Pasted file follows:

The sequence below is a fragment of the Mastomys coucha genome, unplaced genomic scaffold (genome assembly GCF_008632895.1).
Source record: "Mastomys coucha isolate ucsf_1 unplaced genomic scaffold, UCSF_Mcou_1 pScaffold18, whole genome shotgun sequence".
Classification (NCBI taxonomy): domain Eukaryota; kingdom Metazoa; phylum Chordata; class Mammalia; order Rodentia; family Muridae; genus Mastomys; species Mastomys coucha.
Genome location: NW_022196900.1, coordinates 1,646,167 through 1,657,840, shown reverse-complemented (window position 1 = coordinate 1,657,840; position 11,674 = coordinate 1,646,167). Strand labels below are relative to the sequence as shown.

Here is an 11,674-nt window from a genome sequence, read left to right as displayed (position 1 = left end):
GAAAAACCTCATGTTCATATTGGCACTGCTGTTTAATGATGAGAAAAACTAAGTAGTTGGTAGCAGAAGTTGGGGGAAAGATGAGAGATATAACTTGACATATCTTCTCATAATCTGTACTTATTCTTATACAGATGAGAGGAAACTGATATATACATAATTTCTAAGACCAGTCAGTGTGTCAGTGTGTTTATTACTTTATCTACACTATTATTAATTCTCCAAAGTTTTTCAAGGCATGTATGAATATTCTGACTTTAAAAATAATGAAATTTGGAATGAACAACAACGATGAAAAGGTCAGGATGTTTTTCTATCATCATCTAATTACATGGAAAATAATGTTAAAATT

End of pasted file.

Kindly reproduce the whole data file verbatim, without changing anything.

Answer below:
The sequence below is a fragment of the Mastomys coucha genome, unplaced genomic scaffold (genome assembly GCF_008632895.1).
Source record: "Mastomys coucha isolate ucsf_1 unplaced genomic scaffold, UCSF_Mcou_1 pScaffold18, whole genome shotgun sequence".
Classification (NCBI taxonomy): domain Eukaryota; kingdom Metazoa; phylum Chordata; class Mammalia; order Rodentia; family Muridae; genus Mastomys; species Mastomys coucha.
Genome location: NW_022196900.1, coordinates 1,646,167 through 1,657,840, shown reverse-complemented (window position 1 = coordinate 1,657,840; position 11,674 = coordinate 1,646,167). Strand labels below are relative to the sequence as shown.

Here is an 11,674-nt window from a genome sequence, read left to right as displayed (position 1 = left end):
GAAAAACCTCATGTTCATATTGGCACTGCTGTTTAATGATGAGAAAAACTAAGTAGTTGGTAGCAGAAGTTGGGGGAAAGATGAGAGATATAACTTGACATATCTTCTCATAATCTGTACTTATTCTTATACAGATGAGAGGAAACTGATATATACATAATTTCTAAGACCAGTCAGTGTGTCAGTGTGTTTATTACTTTATCTACACTATTATTAATTCTCCAAAGTTTTTCAAGGCATGTATGAATATTCTGACTTTAAAAATAATGAAATTTGGAATGAACAACAACGATGAAAAGGTCAGGATGTTTTTCTATCATCATCTAATTACATGGAAAATAATGTTAAAATT